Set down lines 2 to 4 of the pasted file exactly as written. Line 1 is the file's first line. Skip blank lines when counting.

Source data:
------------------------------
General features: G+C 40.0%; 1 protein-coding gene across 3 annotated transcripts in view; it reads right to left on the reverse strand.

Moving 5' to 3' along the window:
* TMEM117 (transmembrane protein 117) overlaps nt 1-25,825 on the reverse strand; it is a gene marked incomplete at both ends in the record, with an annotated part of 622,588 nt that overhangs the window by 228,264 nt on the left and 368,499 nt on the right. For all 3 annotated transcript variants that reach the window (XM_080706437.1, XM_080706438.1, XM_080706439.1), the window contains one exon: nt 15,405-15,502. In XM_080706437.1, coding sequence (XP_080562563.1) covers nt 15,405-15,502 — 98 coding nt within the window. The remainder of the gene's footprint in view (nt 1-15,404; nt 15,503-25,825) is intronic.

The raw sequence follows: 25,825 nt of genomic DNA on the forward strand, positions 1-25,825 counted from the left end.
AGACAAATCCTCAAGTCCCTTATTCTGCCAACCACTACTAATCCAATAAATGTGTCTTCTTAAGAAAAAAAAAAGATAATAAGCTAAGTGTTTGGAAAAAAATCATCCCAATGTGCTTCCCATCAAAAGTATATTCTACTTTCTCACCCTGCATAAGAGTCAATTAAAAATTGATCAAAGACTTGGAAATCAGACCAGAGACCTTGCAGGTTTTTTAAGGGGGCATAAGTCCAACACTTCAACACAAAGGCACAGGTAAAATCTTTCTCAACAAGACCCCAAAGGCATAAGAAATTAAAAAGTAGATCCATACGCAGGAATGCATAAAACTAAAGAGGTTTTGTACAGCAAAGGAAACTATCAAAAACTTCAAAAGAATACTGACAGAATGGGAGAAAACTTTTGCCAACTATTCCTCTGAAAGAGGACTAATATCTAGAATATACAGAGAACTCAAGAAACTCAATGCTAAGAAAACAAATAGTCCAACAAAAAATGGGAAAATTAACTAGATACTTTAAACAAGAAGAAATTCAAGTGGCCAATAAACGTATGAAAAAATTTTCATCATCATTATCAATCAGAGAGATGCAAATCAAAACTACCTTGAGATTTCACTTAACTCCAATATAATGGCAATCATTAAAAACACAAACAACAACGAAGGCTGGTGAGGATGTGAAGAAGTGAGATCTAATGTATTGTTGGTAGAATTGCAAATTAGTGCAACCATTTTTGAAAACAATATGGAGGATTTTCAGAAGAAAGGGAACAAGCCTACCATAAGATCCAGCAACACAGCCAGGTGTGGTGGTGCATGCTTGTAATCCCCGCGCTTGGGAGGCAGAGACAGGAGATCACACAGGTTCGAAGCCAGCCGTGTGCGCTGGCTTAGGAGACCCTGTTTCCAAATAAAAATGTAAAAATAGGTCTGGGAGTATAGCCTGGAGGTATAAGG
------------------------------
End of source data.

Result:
Moving 5' to 3' along the window:
* TMEM117 (transmembrane protein 117) overlaps nt 1-25,825 on the reverse strand; it is a gene marked incomplete at both ends in the record, with an annotated part of 622,588 nt that overhangs the window by 228,264 nt on the left and 368,499 nt on the right. For all 3 annotated transcript variants that reach the window (XM_080706437.1, XM_080706438.1, XM_080706439.1), the window contains one exon: nt 15,405-15,502. In XM_080706437.1, coding sequence (XP_080562563.1) covers nt 15,405-15,502 — 98 coding nt within the window. The remainder of the gene's footprint in view (nt 1-15,404; nt 15,503-25,825) is intronic.

The raw sequence follows: 25,825 nt of genomic DNA on the forward strand, positions 1-25,825 counted from the left end.